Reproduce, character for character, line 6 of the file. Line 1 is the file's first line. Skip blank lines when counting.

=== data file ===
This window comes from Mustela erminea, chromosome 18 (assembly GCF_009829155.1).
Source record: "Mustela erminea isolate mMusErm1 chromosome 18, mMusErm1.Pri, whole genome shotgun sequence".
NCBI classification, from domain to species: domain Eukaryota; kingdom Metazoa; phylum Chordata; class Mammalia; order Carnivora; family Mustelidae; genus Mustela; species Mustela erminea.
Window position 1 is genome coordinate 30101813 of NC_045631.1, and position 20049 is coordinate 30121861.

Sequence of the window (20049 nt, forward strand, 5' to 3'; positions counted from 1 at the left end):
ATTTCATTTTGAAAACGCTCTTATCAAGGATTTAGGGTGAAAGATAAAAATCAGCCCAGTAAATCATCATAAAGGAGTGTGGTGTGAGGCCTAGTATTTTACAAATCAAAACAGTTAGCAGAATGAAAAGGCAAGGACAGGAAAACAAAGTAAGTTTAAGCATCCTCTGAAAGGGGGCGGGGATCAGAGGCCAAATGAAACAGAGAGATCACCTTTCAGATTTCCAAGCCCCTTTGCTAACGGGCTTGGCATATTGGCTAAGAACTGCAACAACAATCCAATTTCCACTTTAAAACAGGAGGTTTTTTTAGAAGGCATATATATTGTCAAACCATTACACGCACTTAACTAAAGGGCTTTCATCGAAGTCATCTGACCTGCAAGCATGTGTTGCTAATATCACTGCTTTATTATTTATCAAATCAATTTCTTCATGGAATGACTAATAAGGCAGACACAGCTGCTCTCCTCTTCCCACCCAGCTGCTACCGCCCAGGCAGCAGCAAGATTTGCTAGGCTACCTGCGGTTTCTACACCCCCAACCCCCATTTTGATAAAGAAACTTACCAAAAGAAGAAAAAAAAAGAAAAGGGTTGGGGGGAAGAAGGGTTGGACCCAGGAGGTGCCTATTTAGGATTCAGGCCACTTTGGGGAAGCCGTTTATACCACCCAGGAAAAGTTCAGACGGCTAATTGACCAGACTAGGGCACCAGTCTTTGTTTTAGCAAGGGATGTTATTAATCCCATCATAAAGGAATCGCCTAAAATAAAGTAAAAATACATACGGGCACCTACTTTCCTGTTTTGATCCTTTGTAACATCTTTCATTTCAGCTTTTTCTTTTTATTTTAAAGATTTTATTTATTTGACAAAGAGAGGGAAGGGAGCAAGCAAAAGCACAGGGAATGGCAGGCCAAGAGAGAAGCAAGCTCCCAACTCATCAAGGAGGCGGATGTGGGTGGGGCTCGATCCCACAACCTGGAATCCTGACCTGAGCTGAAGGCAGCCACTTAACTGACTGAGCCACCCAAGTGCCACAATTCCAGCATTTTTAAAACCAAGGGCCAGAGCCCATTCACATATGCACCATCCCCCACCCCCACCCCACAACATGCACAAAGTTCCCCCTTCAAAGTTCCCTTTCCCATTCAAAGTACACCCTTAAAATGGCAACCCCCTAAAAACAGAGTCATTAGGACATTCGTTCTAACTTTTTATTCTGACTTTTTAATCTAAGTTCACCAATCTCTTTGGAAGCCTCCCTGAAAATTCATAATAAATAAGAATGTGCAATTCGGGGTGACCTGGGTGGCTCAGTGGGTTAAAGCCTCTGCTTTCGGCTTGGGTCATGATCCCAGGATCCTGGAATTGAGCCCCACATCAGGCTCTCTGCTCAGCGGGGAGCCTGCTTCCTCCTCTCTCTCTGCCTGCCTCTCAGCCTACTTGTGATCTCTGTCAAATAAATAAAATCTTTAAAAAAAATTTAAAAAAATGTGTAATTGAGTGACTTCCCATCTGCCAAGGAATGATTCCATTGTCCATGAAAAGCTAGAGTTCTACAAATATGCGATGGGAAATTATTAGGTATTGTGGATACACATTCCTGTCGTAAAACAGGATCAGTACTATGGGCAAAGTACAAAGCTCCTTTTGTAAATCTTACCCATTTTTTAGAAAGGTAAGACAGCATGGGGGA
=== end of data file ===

ATTTCATTTTGAAAACGCTCTTATCAAGGATTTAGGGTGAAAGATAAAAATCAGCCCAGTAAATCATCATAAAGGAGTGTGGTGTGAGGCCTAGTATTTTACAAATCAAAACAGTTAGCAGAATGAAAAGGCAAGGACAGGAAAACAAAGTAAGTTTAAGCATCCTCTGAAAGGGGGCGGGGATCAGAGGCCAAATGAAACAGAGAGATCACCTTTCAGATTTCCAAGCCCCTTTGCTAACGGGCTTGGCATATTGGCTAAGAACTGCAACAACAATCCAATTTCCACTTTAAAACAGGAGGTTTTTTTAGAAGGCATATATATTGTCAAACCATTACACGCACTTAACTAAAGGGCTTTCATCGAAGTCATCTGACCTGCAAGCATGTGTTGCTAATATCACTGCTTTATTATTTATCAAATCAATTTCTTCATGGAATGACTAATAAGGCAGACACAGCTGCTCTCCTCTTCCCACCCAGCTGCTACCGCCCAGGCAGCAGCAAGATTTGCTAGGCTACCTGCGGTTTCTACACCCCCAACCCCCATTTTGATAAAGAAACTTACCAAAAGAAGAAAAAAAAAGAAAAGGGTTGGGGGGAAGAAGGGTTGGACCCAGGAGGTGCCTATTTAGGATTCAGGCCACTTTGGGGAAGCCGTTTATACCACCCAGGAAAAGTTCAGACGGCTAATTGACCAGACTAGGGCACCAGTCTTTGTTTTAGCAAGGGATGTTATTAATCCCATCATAAAGGAATCGCCTAAAATAAAGTAAAAATACATACGGGCACCTACTTTCCTGTTTTGATCCTTTGTAACATCTTTCATTTCAGCTTTTTCTTTTTATTTTAAAGATTTTATTTATTTGACAAAGAGAGGGAAGGGAGCAAGCAAAAGCACAGGGAATGGCAGGCCAAGAGAGAAGCAAGCTCCCAACTCATCAAGGAGGCGGATGTGGGTGGGGCTCGATCCCACAACCTGGAATCCTGACCTGAGCTGAAGGCAGCCACTTAACTGACTGAGCCACCCAAGTGCCACAATTCCAGCATTTTTAAAACCAAGGGCCAGAGCCCATTCACATATGCACCATCCCCCACCCCCACCCCACAACATGCACAAAGTTCCCCCTTCAAAGTTCCCTTTCCCATTCAAAGTACACCCTTAAAATGGCAACCCCCTAAAAACAGAGTCATTAGGACATTCGTTCTAACTTTTTATTCTGACTTTTTAATCTAAGTTCACCAATCTCTTTGGAAGCCTCCCTGAAAATTCATAATAAATAAGAATGTGCAATTCGGGGTGACCTGGGTGGCTCAGTGGGTTAAAGCCTCTGCTTTCGGCTTGGGTCATGATCCCAGGATCCTGGAATTGAGCCCCACATCAGGCTCTCTGCTCAGCGGGGAGCCTGCTTCCTCCTCTCTCTCTGCCTGCCTCTCAGCCTACTTGTGATCTCTGTCAAATAAATAAAATCTTTAAAAAAAATTTAAAAAAATGTGTAATTGAGTGACTTCCCATCTGCCAAGGAATGATTCCATTGTCCATGAAAAGCTAGAGTTCTACAAATATGCGATGGGAAATTATTAGGTATTGTGGATACACATTCCTGTCGTAAAACAGGATCAGTACTATGGGCAAAGTACAAAGCTCCTTTTGTAAATCTTACCCATTTTTTAGAAAGGTAAGACAGCATGGGGGA